By Bob Chiarito
The Beverly Area Art Alliance‘s exhibit Friday night will feature work from several South Side artists, including one of the most prolific artists of the last half century, Jack Denst.
The exhibit, entitled “Enchantment: Nature Re-Imagined,” is free to the public and will run from 7-10 p.m. at the Ephemera Gallery, 10326 S. Western Ave. After Friday, patrons can view the art by appointment until the end of May.
Denst passed away in 2009 at the age of 87, but his work lives on because of efforts of his artist nephew Tom Olson, as well as Alliance co-founders Monica Wilzcak and Sal Campbell. Denst, who was part of the Bauhaus movement, composed sketches, murals, oil paints, sand casting and artistic welding for more than 60 years. But it was his wall covering designs, more familiarly known as wallpaper, that earned him recognition and a fancy living through his company, Jack Denst Designs. His wall covering designs were featured as modern art in galleries around the world, including the Russell Art Museum, Metropolitan Museum of Art, Joslyn Museum of Art, Park Forest Art Center, and the Victoria and Albert Museum in London.
“He was very prolific. He made a ton of money. He was not a starving artist. He created stuff and he knew how to sell. That is a gift,” said Joan Each Rowan, who grew up knowing Denst and worked for him at the Denst showroom, located at the Merchandise Mart until his retirement in 1992.
According to those who knew him, Denst’s personality was as large as his catalog. He threw an annual party for up to 400 at the Merchandise Mart’s NeoCon trade fair, often drew inspiration from vodka martinis — a staple of the 1960’s “jet set,” and gave his works amusing titles such as “Birdbath for Ceasar,” “Safari with Cousin Henry,” and “The Proverbial Tit Caught In That Oh So Famous Ringer.”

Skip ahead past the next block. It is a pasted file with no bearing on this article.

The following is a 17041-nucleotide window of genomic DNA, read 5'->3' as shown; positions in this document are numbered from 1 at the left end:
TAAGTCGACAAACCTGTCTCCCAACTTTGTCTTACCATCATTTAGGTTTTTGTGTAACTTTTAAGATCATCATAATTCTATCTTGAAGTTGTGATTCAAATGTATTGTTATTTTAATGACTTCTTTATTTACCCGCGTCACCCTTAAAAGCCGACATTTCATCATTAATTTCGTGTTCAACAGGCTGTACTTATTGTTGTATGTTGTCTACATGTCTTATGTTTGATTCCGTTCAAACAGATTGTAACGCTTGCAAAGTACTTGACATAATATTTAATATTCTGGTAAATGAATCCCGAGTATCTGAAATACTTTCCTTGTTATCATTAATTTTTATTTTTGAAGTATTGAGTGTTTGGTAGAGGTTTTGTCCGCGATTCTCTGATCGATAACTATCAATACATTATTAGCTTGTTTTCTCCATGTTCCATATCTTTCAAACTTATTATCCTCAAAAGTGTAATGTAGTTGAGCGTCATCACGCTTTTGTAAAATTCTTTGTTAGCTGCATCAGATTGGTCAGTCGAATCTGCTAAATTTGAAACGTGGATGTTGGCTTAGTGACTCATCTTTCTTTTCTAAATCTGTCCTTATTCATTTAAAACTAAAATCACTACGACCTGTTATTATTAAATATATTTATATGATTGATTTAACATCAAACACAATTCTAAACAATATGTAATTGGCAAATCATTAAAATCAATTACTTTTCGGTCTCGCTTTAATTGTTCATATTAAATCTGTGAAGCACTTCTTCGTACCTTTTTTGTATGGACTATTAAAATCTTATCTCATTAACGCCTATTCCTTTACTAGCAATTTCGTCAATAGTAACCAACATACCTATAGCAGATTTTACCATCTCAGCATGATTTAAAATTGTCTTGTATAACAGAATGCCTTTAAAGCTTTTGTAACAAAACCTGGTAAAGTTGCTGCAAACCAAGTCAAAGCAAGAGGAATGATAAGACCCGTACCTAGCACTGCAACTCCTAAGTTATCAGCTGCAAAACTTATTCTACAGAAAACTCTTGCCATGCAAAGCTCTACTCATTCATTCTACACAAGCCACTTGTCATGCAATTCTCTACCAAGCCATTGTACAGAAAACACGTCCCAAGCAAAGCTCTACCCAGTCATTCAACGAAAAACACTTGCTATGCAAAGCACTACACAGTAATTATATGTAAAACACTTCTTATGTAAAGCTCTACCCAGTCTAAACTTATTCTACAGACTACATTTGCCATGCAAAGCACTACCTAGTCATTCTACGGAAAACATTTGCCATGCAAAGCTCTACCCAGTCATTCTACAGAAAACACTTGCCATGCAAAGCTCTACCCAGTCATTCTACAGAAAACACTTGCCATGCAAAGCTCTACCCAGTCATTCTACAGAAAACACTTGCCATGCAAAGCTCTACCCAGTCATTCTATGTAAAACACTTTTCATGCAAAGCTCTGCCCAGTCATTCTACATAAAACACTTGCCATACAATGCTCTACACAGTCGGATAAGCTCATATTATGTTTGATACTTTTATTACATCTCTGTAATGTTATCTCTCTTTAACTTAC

His work, however, wasn’t all tongue in cheek. A 1960s piece in response to racial tensions and rioting of the time featured two football helmets facing each other, one white and one black, with the title “Keep the Blood in the Stadium and Off the Streets” and another sketch made years later during his battle with prostate cancer featured the names of months spelled out passing through an hourglass.
Since his retirement in 1992, the company changed hands twice before being bought in 2009 by Karen Brienzo, who said her goal is to re-establish Desnt as a brand and introduce his designs to new generations. She said that Denst created approximately 380 wall covering designs and has plans to use them in ways Denst probably didn’t consider.
“He would have gone crazy with the technology today. I can take one of his designs and put it on a shower curtain or glass shower doors, anything right down to a lunchbox,” Brienzo said.
Rowan said family and friends of Denst aren’t worried that his designs will actually be printed on lunch boxes, and are very happy with the direction Brienzo is going with the company.
“The beauty of the company that bought it is that they love Jack Denst as much as he needs and should be loved. Brienzo wants to honor and expose his work more than she even wants to make money, which is very cool,” Rowan said.
Brienzo said that while she bought the company in 2009, she spent almost the first two years restoring films that were used for screen prints, scanning original Denst designs and taking inventory. The first line from Denst Designs with Brienzo as owner were introduced in 2012 and are manufactured on demand.
Olson agreed with Rowan, saying what Brienzo is doing is “amazing.”
Since the Alliance formed in 2014, Denst’s work has been a big part of it.
The initial idea of Wilzcak was to create what became known as the Beverly Artwalk. The first Artwalk took place in October 2014 and featured some of Denst’s work, along nearly 100 others.
“We were really surprised,” Wilzcak said. “We envisioned the art walk at half the size that it ultimately was. In all, about 100 artists, 35 business, and 5 studio spaces around the neighborhood participated.”
At the same time while planning for the art walk, Wilzcak said she and Campbell realized the art community in Beverly was vibrant and deserved something year-round, and created the Alliance.
The plan now, according to both Olson and Wilzcak, is to put on a retrospective of all examples Denst’s work, much of which decorates Olson’s Beverly home. Olson said he’s shooting for sometime in 2016 and Wilzcak said the Alliance is looking for a large enough space to exhibit Denst’s work.
Friday’s exhibit will feature three original Denst drawings, including two that were made into 4×8 mural panels, along with the panels themselves. In addition, art work by Olson, Campbell, Suzanne Sebold, John Walker, Jennifer Kolb, Martin Bernstein and several others will be on display.